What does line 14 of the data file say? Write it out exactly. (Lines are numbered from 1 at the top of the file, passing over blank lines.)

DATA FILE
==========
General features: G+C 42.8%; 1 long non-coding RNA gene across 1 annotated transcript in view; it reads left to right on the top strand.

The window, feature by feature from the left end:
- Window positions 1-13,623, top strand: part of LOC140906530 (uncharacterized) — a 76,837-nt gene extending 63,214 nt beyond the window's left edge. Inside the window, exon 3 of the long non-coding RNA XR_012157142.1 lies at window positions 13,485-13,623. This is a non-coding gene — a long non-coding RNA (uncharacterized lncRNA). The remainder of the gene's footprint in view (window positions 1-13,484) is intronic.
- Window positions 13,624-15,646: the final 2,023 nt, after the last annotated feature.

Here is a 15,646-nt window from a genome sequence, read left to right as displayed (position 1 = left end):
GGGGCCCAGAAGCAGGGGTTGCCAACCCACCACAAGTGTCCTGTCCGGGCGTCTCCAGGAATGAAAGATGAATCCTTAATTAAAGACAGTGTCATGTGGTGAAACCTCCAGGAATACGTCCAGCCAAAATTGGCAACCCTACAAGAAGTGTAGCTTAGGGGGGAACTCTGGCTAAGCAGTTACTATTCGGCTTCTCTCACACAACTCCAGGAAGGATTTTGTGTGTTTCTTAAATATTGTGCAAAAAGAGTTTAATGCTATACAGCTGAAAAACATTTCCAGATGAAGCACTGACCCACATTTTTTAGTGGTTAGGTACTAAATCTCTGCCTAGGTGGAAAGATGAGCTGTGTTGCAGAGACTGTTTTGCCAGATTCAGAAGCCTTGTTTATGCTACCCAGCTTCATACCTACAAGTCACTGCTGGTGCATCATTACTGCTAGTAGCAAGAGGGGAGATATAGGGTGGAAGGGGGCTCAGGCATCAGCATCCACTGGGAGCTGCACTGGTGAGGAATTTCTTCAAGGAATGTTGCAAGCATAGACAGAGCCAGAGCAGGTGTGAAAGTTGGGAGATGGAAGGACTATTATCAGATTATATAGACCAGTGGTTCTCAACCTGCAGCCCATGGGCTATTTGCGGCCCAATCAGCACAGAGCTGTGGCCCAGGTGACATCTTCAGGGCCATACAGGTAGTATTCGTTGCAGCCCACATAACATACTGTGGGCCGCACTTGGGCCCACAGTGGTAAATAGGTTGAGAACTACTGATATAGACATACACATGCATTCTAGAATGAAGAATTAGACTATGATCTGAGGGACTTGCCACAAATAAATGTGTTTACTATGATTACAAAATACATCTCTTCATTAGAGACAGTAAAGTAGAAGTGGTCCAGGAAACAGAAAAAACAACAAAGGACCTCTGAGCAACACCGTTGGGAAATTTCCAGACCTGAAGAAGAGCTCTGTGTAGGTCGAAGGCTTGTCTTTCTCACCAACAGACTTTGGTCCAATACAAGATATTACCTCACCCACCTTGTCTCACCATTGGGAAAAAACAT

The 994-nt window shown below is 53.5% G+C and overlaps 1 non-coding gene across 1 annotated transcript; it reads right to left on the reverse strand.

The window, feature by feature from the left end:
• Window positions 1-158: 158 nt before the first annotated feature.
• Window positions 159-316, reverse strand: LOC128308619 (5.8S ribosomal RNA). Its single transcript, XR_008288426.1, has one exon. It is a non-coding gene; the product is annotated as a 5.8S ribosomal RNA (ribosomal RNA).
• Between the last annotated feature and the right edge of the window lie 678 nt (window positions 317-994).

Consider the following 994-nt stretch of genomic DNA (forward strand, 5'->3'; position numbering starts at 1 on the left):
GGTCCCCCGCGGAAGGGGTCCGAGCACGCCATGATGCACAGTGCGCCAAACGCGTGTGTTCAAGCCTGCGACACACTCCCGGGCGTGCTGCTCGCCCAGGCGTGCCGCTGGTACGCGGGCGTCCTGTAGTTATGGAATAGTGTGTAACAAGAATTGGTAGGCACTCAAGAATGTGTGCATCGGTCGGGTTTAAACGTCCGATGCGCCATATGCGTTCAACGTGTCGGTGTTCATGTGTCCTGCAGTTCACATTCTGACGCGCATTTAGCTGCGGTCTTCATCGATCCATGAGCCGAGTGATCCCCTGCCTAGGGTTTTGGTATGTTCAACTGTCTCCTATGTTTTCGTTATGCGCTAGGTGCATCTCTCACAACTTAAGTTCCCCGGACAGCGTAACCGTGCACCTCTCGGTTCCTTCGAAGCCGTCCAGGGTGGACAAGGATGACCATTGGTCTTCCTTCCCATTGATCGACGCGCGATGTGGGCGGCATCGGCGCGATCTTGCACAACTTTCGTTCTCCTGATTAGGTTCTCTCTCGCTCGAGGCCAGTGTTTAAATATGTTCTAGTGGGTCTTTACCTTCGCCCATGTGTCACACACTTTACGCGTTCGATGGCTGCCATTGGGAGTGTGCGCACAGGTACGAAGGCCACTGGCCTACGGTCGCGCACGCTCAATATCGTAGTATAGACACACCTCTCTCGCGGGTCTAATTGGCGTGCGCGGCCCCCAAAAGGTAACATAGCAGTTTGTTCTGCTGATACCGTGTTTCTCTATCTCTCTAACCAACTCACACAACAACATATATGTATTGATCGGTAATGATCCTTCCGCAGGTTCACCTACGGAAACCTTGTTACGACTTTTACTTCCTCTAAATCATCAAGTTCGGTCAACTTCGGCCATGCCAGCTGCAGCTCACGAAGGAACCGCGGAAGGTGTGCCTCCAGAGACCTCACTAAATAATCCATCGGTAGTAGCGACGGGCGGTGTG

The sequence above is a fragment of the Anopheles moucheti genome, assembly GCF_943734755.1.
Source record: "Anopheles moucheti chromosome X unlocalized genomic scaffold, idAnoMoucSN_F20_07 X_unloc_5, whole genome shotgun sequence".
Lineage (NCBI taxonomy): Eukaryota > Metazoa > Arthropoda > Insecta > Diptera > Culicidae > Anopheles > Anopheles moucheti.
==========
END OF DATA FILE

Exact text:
The sequence above is a fragment of the Anopheles moucheti genome, assembly GCF_943734755.1.